Also, I like Fitzgerald more and more with everything I read by him.
Hi Alysa! That’s such a great point about personal essays. I had a similar conversation with a friend recently in terms of mommy bloggers. On the one hand, I feel very uncomfortable writing about my son’s experiences except in the most nondescript, general way. Yet I’ve benefited from reading the work of parents who don’t feel this discomfort.
I also want to say: I hear you about suffering. Ido not seek it in life or between the pages of a book. I read an article in The Guardian recently by Hanya Yanagiharan (author of “A Little Life”). She argues something like, “we read to be upset.” I was thinking, No, no, no, NO! I don’t relate to that at all. I read to feel hopeful, to connect and understand the human condition. I understand suffering is inevitable, but I don’t go looking for it or luxuriate in it or glamorize it. Hmmm, I’ll probably need to write about this at some point. 🙂
Whew, I’m glad I’m not the only one who doesn’t read to suffer. It makes me think of that Lars von Trier quote where he said “A movie should be like a pebble in your shoe.” I think some people really do like that – from what I understand, I think people like to find themselves and their suffering in a story, or they like the catharsis of a good cry or something. I think most French moviegoers are like that, too – so many French movie trailers are like the same story, about some couple suffering quietly or something – it’s so stereotypical that it’s funny. Not to say all French movies are like that, of course. But there are always a few currently out in theaters like that.
Sorry – digression.
Anyway, I’m glad you and I are on the same page (har har) about not reading for the express purpose of being bummed out.
Also, that’s a really interesting insight into you writing about your son. I sometimes think when we really, really love someone or something, it can be hard to write or do art about them that really rings true or feels right to us. I feel like it can be these absolutes – either you can’t shut up about the thing/person you love, or you can’t say or do much at all. I have that problem with certain things and motifs in my life, too, and before he passed away, my father-in-law had trouble even conceiving of how he would sketch or paint a portrait of my son, whom he loved with all his heart. So I think that’s normal – it’s just a sign you love your son.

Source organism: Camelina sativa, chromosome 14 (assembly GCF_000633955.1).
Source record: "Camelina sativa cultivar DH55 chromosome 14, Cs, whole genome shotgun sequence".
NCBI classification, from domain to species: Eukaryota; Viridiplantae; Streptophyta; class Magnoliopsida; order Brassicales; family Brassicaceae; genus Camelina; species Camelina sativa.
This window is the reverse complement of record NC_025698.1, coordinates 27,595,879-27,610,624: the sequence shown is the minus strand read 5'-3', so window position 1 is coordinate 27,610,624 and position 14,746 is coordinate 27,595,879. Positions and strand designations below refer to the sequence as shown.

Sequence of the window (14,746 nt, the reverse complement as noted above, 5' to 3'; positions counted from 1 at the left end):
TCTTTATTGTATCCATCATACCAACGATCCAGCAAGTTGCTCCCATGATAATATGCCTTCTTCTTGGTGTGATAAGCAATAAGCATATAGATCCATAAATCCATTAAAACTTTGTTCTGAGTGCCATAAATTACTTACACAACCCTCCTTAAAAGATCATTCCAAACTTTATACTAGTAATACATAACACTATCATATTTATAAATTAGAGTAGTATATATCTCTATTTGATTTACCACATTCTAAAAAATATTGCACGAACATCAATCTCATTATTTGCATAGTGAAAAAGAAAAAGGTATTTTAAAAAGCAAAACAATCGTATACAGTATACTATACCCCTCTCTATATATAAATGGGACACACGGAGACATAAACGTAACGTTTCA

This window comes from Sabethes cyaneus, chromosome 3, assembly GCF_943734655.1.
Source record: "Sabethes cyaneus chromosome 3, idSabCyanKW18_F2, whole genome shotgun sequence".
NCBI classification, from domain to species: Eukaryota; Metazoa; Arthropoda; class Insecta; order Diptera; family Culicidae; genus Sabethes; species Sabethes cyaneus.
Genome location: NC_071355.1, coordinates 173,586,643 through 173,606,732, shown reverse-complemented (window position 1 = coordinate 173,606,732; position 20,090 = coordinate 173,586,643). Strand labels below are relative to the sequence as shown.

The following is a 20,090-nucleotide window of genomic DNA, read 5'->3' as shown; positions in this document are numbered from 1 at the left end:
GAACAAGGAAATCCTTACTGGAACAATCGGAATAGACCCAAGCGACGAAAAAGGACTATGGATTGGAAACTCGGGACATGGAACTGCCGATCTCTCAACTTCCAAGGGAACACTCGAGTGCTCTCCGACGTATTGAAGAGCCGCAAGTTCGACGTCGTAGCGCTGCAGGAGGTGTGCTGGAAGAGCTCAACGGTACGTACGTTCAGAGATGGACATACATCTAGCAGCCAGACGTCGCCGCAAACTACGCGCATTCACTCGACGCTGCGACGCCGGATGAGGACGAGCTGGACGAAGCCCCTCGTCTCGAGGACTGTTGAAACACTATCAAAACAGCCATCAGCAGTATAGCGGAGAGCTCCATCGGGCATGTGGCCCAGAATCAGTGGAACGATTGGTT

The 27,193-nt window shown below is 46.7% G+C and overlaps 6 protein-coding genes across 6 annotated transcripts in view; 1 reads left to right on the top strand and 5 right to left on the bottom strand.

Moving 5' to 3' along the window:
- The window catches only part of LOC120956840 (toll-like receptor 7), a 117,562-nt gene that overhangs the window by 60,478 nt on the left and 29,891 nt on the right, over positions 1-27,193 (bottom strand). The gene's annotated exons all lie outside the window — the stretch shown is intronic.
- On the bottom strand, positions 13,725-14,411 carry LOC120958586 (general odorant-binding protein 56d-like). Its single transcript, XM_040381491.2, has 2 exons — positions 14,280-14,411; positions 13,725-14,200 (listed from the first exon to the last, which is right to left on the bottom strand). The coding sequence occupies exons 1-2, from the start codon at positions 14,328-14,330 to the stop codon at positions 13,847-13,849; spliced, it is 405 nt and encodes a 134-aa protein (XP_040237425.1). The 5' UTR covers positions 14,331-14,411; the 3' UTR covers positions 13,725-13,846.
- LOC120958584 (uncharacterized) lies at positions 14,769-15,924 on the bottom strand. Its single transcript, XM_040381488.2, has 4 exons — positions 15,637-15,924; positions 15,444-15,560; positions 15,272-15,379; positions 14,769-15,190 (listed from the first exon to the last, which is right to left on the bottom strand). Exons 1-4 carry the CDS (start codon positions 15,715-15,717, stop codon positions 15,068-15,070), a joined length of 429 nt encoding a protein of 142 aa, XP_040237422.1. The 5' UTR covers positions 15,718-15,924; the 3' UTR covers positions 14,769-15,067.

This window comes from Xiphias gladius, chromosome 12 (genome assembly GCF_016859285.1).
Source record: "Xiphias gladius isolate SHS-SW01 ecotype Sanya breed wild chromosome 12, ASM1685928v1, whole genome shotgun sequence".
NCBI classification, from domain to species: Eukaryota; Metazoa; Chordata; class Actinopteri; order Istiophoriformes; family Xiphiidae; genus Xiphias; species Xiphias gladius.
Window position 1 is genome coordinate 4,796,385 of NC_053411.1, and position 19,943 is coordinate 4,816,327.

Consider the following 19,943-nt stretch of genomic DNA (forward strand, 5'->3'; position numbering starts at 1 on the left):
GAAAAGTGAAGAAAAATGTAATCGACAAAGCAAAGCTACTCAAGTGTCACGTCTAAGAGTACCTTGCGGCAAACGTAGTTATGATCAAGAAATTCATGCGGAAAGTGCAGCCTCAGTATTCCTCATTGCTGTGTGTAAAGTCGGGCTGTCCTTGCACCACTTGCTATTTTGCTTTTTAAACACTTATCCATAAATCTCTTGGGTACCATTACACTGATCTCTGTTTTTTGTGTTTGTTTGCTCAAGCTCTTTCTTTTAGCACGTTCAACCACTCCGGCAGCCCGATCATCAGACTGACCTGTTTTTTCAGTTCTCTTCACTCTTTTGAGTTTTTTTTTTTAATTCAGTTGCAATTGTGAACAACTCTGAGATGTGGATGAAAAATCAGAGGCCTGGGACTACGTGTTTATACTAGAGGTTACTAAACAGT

Uh…just to clarify, in case my son randomly comes upon this one day (he already loves books, so he just may be a future fan of yours!): I’m in the other group, at least when it comes to my son: I can’t STOP writing about him, whether it’s emails, blog posts, notes on his behavior (yeah, I”m odd) and I take millions of pictures of him on the daily.
I love that you can’t stop writing about your son. 🙂 Selfishly, I hope you don’t stop because it’s such a joy to watch him grow and to read about him! At the same time, I can relate to your father-in-law’s feelings. We each relate to what is sacred to us in different ways, and that is okay!
Also, you made me laugh with your comment about French films. I have to say, I’ve noticed that tendency, and in literature too. This is why I find the existentialists somewhat tedious. I am so fierce about believing in our capacity and responsibility for creating meaning. If we connect to human experience at all, then suffering is inevitable. But I see it as the rising action rather than the final destination.